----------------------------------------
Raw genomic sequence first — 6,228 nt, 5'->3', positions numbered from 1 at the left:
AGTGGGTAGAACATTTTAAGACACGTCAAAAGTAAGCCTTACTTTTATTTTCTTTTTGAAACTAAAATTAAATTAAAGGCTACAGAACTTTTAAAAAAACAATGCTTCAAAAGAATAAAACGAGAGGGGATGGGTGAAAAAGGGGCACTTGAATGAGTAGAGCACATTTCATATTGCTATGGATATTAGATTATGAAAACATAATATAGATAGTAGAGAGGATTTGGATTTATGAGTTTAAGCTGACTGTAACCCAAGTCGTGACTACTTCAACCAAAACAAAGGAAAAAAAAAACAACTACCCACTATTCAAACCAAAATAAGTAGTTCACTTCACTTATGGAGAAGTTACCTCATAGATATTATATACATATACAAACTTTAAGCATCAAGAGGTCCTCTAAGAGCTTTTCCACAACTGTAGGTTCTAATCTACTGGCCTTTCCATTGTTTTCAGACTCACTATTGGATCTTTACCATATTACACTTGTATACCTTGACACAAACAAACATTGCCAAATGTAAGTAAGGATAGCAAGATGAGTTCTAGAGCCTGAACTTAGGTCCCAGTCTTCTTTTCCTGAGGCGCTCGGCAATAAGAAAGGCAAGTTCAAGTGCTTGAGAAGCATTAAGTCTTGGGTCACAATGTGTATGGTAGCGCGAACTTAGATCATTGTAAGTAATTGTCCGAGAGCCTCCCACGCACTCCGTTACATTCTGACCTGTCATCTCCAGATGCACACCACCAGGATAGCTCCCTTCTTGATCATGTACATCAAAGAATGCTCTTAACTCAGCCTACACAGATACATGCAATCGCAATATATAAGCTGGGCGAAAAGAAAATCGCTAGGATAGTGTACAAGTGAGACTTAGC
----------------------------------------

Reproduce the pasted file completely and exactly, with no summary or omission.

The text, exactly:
Raw genomic sequence first — 6,228 nt, 5'->3', positions numbered from 1 at the left:
AGTGGGTAGAACATTTTAAGACACGTCAAAAGTAAGCCTTACTTTTATTTTCTTTTTGAAACTAAAATTAAATTAAAGGCTACAGAACTTTTAAAAAAACAATGCTTCAAAAGAATAAAACGAGAGGGGATGGGTGAAAAAGGGGCACTTGAATGAGTAGAGCACATTTCATATTGCTATGGATATTAGATTATGAAAACATAATATAGATAGTAGAGAGGATTTGGATTTATGAGTTTAAGCTGACTGTAACCCAAGTCGTGACTACTTCAACCAAAACAAAGGAAAAAAAAAACAACTACCCACTATTCAAACCAAAATAAGTAGTTCACTTCACTTATGGAGAAGTTACCTCATAGATATTATATACATATACAAACTTTAAGCATCAAGAGGTCCTCTAAGAGCTTTTCCACAACTGTAGGTTCTAATCTACTGGCCTTTCCATTGTTTTCAGACTCACTATTGGATCTTTACCATATTACACTTGTATACCTTGACACAAACAAACATTGCCAAATGTAAGTAAGGATAGCAAGATGAGTTCTAGAGCCTGAACTTAGGTCCCAGTCTTCTTTTCCTGAGGCGCTCGGCAATAAGAAAGGCAAGTTCAAGTGCTTGAGAAGCATTAAGTCTTGGGTCACAATGTGTATGGTAGCGCGAACTTAGATCATTGTAAGTAATTGTCCGAGAGCCTCCCACGCACTCCGTTACATTCTGACCTGTCATCTCCAGATGCACACCACCAGGATAGCTCCCTTCTTGATCATGTACATCAAAGAATGCTCTTAACTCAGCCTACACAGATACATGCAATCGCAATATATAAGCTGGGCGAAAAGAAAATCGCTAGGATAGTGTACAAGTGAGACTTAGC